The first Godzilla film produced in the U.S. was Godzilla: King of the Monsters. This 1956 production used many clips from the original Japanese film and combined them with inserts made by Producer Joe Levine and Director Terry Morse. Raymond Burr starred as Steve Martin, an American newspaper journalist who reports on Godzilla.
This film, however, fails to explain how the radioactive Godzilla was created. The American audience never learns that the monster was the by-product of an H-bomb test conducted in the Pacific by their own country. Many scenes considered unsuitable for an American audience were revised or omitted. For example:

1) In the Japanese original, Dr. Yamane is intrigued by Godzilla’s extraordinary strength and ability to survive the H-bomb test and sets out to find out why. In the American film, Dr. Yamane simply wants to investigate Godzilla as a rare monster.

2) In the original, a Geiger counter measures the level of radioactivity of injured people. This scene naturally led Japanese viewers to recall the immediate aftermath of the bombing of Hiroshima and Nagasaki, and the firebombing of scores of other cities. The American version simply states that people died from strange burns.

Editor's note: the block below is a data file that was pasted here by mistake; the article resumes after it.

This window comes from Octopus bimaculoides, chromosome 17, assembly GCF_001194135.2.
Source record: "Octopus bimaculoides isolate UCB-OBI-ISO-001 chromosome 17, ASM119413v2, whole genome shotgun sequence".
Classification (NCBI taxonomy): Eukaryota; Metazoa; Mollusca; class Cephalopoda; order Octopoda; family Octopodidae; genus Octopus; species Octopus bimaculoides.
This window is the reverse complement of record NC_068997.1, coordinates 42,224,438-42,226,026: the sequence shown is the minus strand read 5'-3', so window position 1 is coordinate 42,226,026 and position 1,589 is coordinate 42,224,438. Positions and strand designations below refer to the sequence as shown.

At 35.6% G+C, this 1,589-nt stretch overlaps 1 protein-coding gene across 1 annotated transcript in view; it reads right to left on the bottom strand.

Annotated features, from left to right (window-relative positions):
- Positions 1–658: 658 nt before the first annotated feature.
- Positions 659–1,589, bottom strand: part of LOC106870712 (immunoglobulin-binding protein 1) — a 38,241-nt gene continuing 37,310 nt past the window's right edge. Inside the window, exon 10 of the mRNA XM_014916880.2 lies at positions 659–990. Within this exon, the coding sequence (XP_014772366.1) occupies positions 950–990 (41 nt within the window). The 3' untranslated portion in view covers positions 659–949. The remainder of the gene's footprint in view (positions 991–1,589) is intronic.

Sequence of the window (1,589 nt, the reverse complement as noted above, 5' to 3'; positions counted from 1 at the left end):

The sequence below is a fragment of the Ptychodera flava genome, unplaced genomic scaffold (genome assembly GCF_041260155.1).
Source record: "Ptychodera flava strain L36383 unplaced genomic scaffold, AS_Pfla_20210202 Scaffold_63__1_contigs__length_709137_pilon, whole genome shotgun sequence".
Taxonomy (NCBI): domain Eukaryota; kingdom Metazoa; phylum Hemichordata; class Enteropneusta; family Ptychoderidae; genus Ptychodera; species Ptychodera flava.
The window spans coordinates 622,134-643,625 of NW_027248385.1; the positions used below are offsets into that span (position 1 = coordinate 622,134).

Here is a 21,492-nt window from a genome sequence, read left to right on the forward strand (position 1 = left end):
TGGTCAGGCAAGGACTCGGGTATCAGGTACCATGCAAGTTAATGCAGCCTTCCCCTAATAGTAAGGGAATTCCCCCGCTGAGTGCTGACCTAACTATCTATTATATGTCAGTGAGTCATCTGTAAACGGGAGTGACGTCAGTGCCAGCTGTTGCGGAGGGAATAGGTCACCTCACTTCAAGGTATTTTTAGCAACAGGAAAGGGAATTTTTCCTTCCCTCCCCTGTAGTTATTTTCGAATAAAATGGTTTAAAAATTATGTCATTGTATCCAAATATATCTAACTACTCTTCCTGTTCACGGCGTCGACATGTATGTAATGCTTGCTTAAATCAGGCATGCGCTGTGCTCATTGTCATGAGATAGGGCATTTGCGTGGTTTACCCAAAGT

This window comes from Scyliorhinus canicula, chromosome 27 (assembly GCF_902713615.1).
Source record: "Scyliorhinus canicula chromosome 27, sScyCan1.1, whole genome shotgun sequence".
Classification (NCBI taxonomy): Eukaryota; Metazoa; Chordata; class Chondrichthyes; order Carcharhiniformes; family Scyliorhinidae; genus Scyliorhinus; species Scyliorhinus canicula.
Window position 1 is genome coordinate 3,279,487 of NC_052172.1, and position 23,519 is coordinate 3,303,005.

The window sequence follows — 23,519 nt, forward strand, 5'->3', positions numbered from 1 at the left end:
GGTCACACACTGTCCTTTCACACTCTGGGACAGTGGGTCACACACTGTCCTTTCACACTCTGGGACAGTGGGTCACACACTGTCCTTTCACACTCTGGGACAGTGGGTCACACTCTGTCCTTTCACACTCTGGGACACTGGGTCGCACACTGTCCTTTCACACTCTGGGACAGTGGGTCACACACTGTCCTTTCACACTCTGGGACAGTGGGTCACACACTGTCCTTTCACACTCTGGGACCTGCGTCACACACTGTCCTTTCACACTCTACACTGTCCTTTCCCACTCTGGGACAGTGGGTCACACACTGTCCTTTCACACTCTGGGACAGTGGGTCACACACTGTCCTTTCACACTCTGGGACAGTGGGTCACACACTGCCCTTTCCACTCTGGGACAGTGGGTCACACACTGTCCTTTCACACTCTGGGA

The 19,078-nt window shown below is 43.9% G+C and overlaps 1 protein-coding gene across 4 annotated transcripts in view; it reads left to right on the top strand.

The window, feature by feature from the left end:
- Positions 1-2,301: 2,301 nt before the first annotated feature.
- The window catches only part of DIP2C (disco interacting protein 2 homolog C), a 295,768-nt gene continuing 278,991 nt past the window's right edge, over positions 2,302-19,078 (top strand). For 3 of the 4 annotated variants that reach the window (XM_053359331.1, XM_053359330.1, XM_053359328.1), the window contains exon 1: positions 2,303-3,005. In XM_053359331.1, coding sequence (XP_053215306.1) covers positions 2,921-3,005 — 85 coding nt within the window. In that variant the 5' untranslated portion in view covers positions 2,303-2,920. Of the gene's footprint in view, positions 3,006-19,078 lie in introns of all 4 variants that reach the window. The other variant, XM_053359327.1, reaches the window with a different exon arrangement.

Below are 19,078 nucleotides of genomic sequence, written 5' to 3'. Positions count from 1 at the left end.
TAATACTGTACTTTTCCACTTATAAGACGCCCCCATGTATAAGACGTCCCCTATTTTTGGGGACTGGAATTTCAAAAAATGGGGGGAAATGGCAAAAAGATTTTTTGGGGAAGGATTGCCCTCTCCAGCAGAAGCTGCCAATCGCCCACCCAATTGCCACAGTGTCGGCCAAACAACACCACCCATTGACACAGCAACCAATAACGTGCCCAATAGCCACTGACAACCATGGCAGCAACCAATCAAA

3) In the original, a Geiger counter is used to locate Godzilla, whereas in the American version, a sonar (i.e. sonic depth finder counter) is used.

4) The American version omits the conversation among office workers on the train, including the woman’s statement “I survived the bombing of Nagasaki at great pains.”

5) In the original film, Dr. Yamane’s dark last words are, “If we keep conducting nuclear tests, another Godzilla might appear somewhere in the world, again!” The American version replaces these words with Steve Martin’s statement, “The menace is gone. The world can wake up and live again!”

In short, Producer Joe Levine and Director Terry Morse avoid dealing with the nuclear issue. In this film Godzilla is a mysterious monster whose origins are unknown. The film suggests that when the monster dies, it is best to forget about it as quickly as possible. When Dr. Yamane’s daughter, Emiko, asks Steve, why they have to face such a dreadful problem, he responds simply, “I don’t know, Emiko, I don’t know.”

The original Japanese story flows naturally without narration. By contrast, the American version is framed entirely by newspaper correspondent Steve Martin. For Steve Martin, Japan is simply the source of a mysterious story. He observes the events there without any real concern and makes no effort to help the Japanese people struggling with the problem of Godzilla. Basically he is uninterested in the crisis facing the Japanese nation. He simply reports superficially on what is happening. Steve is said to be a friend of Dr. Serizawa, who graduated from the same American university. Yet, he smokes a pipe dispassionately, observing his friend and other Japanese people with indifference.